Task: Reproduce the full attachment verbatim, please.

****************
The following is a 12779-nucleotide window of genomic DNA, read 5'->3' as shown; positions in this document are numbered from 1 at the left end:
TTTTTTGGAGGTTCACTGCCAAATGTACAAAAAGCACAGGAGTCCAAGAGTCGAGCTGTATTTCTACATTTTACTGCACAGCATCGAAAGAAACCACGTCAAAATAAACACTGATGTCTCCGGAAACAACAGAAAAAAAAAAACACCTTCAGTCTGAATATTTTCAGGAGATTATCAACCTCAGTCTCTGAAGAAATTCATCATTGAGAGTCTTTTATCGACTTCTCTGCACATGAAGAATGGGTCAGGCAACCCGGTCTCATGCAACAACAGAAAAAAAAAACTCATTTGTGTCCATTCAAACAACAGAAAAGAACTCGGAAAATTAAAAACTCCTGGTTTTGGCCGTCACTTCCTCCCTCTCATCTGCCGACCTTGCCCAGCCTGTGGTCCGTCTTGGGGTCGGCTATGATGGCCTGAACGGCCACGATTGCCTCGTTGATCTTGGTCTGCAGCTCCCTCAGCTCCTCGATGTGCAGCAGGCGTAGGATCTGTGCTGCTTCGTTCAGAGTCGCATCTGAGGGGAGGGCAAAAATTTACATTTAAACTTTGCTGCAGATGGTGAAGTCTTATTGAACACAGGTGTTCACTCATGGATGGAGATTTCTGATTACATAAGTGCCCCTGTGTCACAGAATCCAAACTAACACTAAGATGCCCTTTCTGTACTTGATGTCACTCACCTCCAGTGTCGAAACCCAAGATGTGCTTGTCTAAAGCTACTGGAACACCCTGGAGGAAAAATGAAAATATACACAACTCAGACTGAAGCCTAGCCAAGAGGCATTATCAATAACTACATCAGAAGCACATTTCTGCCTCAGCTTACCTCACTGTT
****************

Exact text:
The following is a 12779-nucleotide window of genomic DNA, read 5'->3' as shown; positions in this document are numbered from 1 at the left end:
TTTTTTGGAGGTTCACTGCCAAATGTACAAAAAGCACAGGAGTCCAAGAGTCGAGCTGTATTTCTACATTTTACTGCACAGCATCGAAAGAAACCACGTCAAAATAAACACTGATGTCTCCGGAAACAACAGAAAAAAAAAAACACCTTCAGTCTGAATATTTTCAGGAGATTATCAACCTCAGTCTCTGAAGAAATTCATCATTGAGAGTCTTTTATCGACTTCTCTGCACATGAAGAATGGGTCAGGCAACCCGGTCTCATGCAACAACAGAAAAAAAAAACTCATTTGTGTCCATTCAAACAACAGAAAAGAACTCGGAAAATTAAAAACTCCTGGTTTTGGCCGTCACTTCCTCCCTCTCATCTGCCGACCTTGCCCAGCCTGTGGTCCGTCTTGGGGTCGGCTATGATGGCCTGAACGGCCACGATTGCCTCGTTGATCTTGGTCTGCAGCTCCCTCAGCTCCTCGATGTGCAGCAGGCGTAGGATCTGTGCTGCTTCGTTCAGAGTCGCATCTGAGGGGAGGGCAAAAATTTACATTTAAACTTTGCTGCAGATGGTGAAGTCTTATTGAACACAGGTGTTCACTCATGGATGGAGATTTCTGATTACATAAGTGCCCCTGTGTCACAGAATCCAAACTAACACTAAGATGCCCTTTCTGTACTTGATGTCACTCACCTCCAGTGTCGAAACCCAAGATGTGCTTGTCTAAAGCTACTGGAACACCCTGGAGGAAAAATGAAAATATACACAACTCAGACTGAAGCCTAGCCAAGAGGCATTATCAATAACTACATCAGAAGCACATTTCTGCCTCAGCTTACCTCACTGTT